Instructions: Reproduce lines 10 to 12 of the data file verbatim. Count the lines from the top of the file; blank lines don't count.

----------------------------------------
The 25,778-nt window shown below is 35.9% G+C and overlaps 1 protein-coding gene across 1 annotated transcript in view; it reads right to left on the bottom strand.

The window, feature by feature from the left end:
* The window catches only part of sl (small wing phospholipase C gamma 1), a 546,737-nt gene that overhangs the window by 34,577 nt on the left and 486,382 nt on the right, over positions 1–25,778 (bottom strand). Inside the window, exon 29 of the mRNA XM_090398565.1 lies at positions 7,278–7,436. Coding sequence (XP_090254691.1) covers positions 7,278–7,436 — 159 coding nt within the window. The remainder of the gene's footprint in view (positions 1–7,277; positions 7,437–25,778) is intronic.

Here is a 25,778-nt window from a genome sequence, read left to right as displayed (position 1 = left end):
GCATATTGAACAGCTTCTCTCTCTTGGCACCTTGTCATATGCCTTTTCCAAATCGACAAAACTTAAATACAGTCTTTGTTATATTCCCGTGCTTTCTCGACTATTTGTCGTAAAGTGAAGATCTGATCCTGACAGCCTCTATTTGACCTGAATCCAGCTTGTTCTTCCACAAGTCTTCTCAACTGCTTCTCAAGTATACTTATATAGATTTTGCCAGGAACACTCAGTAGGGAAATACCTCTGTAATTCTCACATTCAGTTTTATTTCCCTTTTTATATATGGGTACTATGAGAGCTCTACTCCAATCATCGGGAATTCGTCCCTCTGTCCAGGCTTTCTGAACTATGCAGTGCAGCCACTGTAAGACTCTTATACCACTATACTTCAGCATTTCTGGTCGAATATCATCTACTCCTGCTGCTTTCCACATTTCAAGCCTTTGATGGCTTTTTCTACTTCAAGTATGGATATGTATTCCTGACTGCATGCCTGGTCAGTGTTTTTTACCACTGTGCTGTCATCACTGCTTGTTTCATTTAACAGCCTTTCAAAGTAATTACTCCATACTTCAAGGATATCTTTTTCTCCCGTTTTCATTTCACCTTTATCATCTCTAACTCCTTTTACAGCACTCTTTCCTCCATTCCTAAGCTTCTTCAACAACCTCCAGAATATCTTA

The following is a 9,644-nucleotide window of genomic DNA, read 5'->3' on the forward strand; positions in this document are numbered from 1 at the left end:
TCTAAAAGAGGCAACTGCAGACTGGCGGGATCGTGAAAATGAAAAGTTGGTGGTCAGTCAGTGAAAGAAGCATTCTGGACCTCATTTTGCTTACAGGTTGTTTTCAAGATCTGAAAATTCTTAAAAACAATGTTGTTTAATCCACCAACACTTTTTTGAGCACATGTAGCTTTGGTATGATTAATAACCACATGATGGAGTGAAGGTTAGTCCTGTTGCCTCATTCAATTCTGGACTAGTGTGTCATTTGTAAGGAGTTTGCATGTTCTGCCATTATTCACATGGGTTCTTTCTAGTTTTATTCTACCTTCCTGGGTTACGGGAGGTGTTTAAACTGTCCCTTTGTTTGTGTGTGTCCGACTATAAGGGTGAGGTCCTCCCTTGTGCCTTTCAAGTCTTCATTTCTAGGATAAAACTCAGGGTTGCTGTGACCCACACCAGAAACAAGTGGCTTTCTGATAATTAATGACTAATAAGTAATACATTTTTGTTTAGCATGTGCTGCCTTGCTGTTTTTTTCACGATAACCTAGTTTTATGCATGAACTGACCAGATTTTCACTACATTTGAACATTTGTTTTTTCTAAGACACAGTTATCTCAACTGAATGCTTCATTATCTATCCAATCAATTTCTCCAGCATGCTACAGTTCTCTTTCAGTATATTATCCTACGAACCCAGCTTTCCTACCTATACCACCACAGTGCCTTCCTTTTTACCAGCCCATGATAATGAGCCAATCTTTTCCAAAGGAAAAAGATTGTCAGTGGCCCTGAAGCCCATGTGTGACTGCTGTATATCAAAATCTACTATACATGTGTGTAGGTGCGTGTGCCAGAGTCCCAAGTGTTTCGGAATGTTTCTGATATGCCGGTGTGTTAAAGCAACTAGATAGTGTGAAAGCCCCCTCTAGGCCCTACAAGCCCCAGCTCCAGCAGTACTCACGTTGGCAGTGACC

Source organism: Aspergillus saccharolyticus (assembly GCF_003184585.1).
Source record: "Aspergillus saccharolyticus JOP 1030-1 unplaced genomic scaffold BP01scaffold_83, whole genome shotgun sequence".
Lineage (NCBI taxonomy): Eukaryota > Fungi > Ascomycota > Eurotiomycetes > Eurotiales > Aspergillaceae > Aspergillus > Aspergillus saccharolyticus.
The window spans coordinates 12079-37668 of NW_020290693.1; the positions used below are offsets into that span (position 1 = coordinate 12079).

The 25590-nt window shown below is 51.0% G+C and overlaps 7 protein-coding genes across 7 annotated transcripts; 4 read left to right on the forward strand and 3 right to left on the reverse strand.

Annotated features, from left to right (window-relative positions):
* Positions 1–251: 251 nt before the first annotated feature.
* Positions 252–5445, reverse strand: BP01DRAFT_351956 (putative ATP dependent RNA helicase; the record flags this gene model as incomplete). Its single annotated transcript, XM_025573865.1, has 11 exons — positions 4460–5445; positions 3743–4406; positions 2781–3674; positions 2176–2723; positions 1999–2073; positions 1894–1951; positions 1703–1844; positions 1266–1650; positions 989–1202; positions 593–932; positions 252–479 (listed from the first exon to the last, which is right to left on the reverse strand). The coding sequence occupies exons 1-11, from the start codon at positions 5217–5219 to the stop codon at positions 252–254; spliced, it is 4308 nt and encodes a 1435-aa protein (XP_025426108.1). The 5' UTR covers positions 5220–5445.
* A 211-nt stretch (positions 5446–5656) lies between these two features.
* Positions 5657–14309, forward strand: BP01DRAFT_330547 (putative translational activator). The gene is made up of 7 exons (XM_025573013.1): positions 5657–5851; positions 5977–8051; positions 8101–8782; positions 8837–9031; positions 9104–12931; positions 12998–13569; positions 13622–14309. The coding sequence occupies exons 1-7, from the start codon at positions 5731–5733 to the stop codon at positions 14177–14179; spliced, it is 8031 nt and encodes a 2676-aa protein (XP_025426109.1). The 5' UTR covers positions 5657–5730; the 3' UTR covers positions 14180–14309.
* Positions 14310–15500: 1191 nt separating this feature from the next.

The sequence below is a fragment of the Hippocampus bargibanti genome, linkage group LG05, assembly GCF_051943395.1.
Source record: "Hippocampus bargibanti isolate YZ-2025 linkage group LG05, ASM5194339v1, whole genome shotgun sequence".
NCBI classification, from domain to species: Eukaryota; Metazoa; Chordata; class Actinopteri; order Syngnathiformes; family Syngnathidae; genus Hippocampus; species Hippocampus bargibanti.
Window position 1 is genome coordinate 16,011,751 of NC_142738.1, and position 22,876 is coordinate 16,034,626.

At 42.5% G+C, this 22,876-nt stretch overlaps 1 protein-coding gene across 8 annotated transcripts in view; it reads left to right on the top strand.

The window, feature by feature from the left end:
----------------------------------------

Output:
Lineage (NCBI taxonomy): Eukaryota > Fungi > Ascomycota > Eurotiomycetes > Eurotiales > Aspergillaceae > Aspergillus > Aspergillus saccharolyticus.
The window spans coordinates 12079-37668 of NW_020290693.1; the positions used below are offsets into that span (position 1 = coordinate 12079).

The 25590-nt window shown below is 51.0% G+C and overlaps 7 protein-coding genes across 7 annotated transcripts; 4 read left to right on the forward strand and 3 right to left on the reverse strand.